He slowly followed the river downstream. Stepping carefully.  Picking his way slowly amidst the rocks, snow and ice. The lake would be frozen. Less than a foot of snow would make walking easy. The crossing would be manageable. He saw little sign of game. Tracks of deer and coyote circled each other in an endless game. The other side of the lake held more promise. More cover and more game. He continued working downstream stepping carefully.


An opening was showing through the trees. A vibrant blue sky and fluffy white clouds could be seen through the breaks. The moist snow crunched under his feet. He listened to the river growing louder and more excited as it approached the lake. The sky was wide open and endless as he broke into the clearing. The flat white surface of the lake stretched out two miles before bending to the right. He knew it was four miles in total length. He would follow the right bank.


He listened to the methodic crunch of his boots against the backdrop of a wild and singing wind. He could feel pleasant moisture and heat on his face. He took off his mitten and put his hand to his face. It was warm to the touch. He slung his rifle over his shoulder. He allowed his breathing to slow then resumed walking. He could not remember it ever being this warm in January. The crunch of the snow and song of the wind began to carry him as his mind drifted. 


There was a noise; a noise that was wrong and did not belong. He stopped walking. He was about halfway to the bend. He had walked about a mile. The wind was still singing. He had returned completely to the present, but he did not know what it was…what had snapped him out of his reverie. He took another look around, shifted the backpack, and then resumed walking.


His boots again crunched the snow. His mind again was drifting and slowing. He again heard something, and at the same time the bottom fell out from under his feet. As a child he would drop large rocks into buckets of water. It was kind of like this sound. He was wet. Fingers of ice were beginning to wrap around his body. He held onto the ice with his left hand and slipped his right arm out of his backpack and rifle sling. He switched hands and repeated the process. The backpack slid down his back. He felt the rifle bounce off his lower leg. He grabbed the ice with both hands and leaned forward while pressing down. His upper body slid up onto the ice. Again that sound…a rock dropping into a bucket of water.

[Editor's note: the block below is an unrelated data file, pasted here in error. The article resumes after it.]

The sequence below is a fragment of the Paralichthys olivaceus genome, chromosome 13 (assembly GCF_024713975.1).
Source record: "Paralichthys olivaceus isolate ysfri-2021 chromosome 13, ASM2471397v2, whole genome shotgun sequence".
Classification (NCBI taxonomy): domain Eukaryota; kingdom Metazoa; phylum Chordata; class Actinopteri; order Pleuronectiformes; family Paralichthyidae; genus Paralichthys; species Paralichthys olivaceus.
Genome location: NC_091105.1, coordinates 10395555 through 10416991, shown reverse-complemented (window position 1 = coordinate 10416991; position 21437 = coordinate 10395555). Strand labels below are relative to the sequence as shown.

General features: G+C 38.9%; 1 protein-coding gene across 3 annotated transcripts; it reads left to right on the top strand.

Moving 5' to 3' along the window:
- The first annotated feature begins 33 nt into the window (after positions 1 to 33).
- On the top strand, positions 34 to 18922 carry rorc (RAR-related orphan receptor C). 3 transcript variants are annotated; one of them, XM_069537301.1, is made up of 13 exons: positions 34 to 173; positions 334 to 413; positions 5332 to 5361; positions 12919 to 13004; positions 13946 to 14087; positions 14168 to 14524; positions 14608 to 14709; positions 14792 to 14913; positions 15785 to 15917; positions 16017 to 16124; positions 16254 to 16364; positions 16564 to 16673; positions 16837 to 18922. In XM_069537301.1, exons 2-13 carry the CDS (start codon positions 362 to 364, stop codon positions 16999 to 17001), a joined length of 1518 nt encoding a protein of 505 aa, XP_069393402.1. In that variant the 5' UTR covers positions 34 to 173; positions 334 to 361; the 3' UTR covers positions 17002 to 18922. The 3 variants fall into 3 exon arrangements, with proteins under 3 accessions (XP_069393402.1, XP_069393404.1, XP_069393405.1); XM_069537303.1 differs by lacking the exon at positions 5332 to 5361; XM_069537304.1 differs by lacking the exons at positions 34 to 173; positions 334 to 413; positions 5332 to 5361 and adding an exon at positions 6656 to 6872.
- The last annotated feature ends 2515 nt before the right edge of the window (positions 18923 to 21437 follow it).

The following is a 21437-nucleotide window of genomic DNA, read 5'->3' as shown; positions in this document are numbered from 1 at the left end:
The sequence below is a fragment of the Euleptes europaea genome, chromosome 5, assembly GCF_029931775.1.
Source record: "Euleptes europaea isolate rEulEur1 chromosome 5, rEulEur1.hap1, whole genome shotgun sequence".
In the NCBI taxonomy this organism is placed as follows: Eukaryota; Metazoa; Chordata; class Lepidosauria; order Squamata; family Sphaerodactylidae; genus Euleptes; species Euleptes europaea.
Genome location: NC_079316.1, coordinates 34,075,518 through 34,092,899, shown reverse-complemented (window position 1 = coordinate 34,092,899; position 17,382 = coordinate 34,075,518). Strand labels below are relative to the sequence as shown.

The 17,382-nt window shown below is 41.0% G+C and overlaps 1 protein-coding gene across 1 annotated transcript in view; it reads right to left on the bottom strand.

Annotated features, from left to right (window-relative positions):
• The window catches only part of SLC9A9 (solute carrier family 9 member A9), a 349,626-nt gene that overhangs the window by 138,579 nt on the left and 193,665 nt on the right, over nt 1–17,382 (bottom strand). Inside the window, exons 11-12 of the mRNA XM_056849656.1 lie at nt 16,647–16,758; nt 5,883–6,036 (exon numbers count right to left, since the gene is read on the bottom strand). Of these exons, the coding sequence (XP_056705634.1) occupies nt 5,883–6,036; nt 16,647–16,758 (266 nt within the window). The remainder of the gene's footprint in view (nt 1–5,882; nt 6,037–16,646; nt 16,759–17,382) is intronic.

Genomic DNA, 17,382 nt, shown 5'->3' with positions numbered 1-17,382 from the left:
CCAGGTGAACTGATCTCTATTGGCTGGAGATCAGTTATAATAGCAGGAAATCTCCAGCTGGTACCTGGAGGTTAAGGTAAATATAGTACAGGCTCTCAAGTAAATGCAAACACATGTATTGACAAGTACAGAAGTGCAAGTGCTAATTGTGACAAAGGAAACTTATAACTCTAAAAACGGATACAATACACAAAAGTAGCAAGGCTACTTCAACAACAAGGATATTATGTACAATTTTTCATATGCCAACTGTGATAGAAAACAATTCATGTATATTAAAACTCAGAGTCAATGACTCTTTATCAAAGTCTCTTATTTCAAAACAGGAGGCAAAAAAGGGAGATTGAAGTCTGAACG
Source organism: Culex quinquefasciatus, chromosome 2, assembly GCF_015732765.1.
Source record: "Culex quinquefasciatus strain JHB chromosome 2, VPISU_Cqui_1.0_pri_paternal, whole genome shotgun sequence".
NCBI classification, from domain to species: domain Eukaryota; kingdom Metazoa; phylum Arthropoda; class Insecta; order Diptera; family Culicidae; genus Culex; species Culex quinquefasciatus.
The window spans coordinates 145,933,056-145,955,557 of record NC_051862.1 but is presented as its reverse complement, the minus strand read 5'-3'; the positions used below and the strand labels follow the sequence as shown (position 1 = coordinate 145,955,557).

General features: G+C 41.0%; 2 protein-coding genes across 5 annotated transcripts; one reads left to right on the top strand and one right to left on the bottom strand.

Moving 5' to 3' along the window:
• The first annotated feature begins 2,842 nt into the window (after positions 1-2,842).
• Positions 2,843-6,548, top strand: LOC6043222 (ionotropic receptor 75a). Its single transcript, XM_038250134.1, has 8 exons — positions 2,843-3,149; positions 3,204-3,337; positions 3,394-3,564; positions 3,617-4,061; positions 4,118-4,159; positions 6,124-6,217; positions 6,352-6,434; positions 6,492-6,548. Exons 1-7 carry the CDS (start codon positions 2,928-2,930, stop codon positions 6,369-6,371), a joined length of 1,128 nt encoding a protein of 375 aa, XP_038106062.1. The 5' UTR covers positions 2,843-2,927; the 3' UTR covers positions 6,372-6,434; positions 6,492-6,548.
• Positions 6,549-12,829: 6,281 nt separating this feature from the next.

He again leaned forward and pressed down on the ice. This time when he fell back his head went below the surface. He coughed and sucked in cold air. Somewhere in the distance the wind was still singing. He leaned forward and pressed down with his arms. For a minute he was confused. He looked down at his arms. Nothing was happening. The enormity of the betrayal was beginning to dawn on him. His left hand slipped off the ice. He was willing it to rise, but nothing was happening. Then his right slipped, and he was sinking. As he sank he was watching himself as a child run across the backyard.


He put his hand to his face. It was warm to the touch. He could feel light on his face. Someone was speaking to him. There were no words. She was holding him. Her eyes were moist. Her mouth relaxed with the hint of a sad smile. Again someone was speaking, “It is OK…it is over.” They were not spoken words. They had landed softly and quietly inside his mind.


He looked at her face. She was watching him. He felt a tearing inside. He was reminded of the fall turnover on the lake. The cooler thoughts and memories were sinking displacing the lighter warmer more buoyant thoughts and memories below. These bubbled to the surface. He remembered her. He had always known her. They had always been together. She had come here to meet him. She had known he was coming, and had come and waited for him. They were one. She was laughing now.


She put a hand up and gently closed his eyes. He could feel her inside him. They were together as they had always been. He put his hand to his face. It was warm to the touch. Suddenly his thoughts stopped. There was a noise; a noise that was wrong and did not belong.


He opened his eyes and was looking across the lake. There was an explosion 10 feet into the underbrush. A deer broke from cover. Flashes of brown raced between the trees. His rifle was off his shoulder and in his hands. Swinging slow…tracking as the deer gained on the iron sights. There was another explosion.


He could see red against white. The deer was down and thrashing in the snow and underbrush. He dropped to a knee waiting. Slowly the movement ceased. All was quiet on the lake and in the forest. After the brief calm the wind began to speak softly with the trees, “It is OK…it is over.”